OPEN AND FREE TO ALL INTERESTED PARTIES
Thursday, 12 April 2007, 4- 5:30pm
Seminar Room, Centre for Innovation, 87 St. David St.
Scott Willis, CSAFE, Department of Anthropology
The EU wine lake, growing market share of New World wines, increasing consumer awareness of agri-environmental pollution and a more restrictive production landscape in the EU all combine to present challenges to ?conventional? production practices in Burgundy, France. Big global issues such as Peak Oil and Global Warming are also beginning to be factored into production considerations on some domains. Working from ethnographic fieldwork material, this paper looks at the challenges Burgundian viticulteurs (grape-grower/wine-makers) face and the various strategies (psychological and material) employed to address these challenges. In particular, terroir, as local bounded production space, has been reinvigorated as a concept by the debates surrounding viticultural practices. And one hitherto marginal group of producers is well placed to reap the benefits of this changing constellation. Referencing the deeply rooted traditions of viticultural production in Burgundy, Bio-Dynamic producers seem to have found a successful niche that has strong resonance with consumers. Is it then likely that Bio-Dynamic wine production can emerge from the margins?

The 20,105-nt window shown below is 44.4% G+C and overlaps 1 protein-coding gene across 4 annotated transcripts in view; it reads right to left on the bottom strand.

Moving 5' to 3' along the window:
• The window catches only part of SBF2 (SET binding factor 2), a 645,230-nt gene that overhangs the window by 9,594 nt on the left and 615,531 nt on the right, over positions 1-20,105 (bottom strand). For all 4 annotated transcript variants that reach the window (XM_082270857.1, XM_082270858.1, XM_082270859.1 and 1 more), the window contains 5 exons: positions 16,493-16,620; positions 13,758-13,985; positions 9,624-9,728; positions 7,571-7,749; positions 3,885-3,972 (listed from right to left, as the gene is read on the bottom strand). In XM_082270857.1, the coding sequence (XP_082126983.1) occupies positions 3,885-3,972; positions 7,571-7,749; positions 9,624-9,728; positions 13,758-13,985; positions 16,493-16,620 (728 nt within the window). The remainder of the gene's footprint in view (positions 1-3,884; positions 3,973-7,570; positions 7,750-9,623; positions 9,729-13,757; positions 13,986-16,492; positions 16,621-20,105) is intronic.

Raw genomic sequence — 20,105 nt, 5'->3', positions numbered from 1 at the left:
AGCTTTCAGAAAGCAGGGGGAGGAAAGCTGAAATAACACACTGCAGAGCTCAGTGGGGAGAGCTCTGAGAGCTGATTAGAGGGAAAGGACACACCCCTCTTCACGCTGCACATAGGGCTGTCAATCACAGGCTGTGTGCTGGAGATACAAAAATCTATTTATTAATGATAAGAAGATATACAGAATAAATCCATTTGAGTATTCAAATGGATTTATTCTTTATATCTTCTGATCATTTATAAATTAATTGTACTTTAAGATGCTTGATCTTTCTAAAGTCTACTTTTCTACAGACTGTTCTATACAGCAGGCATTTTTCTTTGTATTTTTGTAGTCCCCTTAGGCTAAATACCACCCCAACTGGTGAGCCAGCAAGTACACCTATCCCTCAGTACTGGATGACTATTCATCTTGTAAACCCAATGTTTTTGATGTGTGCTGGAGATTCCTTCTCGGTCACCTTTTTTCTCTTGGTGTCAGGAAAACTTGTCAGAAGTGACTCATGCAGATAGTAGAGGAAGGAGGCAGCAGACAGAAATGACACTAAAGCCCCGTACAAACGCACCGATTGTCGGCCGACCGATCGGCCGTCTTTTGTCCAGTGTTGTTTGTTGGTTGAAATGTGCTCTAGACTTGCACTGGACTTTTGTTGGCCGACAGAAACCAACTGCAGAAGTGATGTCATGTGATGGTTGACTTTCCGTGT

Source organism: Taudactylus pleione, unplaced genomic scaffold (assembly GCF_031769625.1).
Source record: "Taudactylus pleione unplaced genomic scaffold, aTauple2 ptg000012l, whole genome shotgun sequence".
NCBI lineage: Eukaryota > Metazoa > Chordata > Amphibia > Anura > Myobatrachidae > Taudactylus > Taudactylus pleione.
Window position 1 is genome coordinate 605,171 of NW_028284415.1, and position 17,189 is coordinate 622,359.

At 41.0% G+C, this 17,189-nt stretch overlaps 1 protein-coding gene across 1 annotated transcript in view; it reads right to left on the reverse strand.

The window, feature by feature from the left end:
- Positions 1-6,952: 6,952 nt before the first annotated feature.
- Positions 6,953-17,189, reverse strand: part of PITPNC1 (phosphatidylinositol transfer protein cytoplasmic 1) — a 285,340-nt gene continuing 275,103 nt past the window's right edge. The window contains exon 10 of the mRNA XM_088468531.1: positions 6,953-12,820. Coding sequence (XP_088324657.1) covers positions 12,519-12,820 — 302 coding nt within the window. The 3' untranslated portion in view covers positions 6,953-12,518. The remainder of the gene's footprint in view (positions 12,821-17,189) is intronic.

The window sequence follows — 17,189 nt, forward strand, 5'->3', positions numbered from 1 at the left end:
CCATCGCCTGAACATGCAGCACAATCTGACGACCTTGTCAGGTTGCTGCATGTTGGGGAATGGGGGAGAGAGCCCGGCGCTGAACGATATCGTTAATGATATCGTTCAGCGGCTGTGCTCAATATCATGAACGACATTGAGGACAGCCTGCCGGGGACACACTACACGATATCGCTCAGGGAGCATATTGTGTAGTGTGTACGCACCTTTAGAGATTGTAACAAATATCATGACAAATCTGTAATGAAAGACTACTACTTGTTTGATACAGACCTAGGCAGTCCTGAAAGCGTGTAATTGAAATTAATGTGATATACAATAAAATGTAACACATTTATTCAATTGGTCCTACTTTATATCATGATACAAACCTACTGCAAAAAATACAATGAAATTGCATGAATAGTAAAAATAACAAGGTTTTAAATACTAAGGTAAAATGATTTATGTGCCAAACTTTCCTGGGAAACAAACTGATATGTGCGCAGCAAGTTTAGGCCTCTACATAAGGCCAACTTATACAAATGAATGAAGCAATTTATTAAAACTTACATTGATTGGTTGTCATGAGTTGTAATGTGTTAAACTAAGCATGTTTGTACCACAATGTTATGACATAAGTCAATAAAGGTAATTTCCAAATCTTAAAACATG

Scott Willis is a PhD candidate (working with Hugh
Campbell) who is examining issues related to the geographical designation of wine appellations France. As part of this research, he has not only talked to a variety of Burgundian wine growers, but has also worked in the vineyards and acted as an intern at the European Union. He also is very interested in the sustainability of New Zealand agriculture and urban settlement more locally.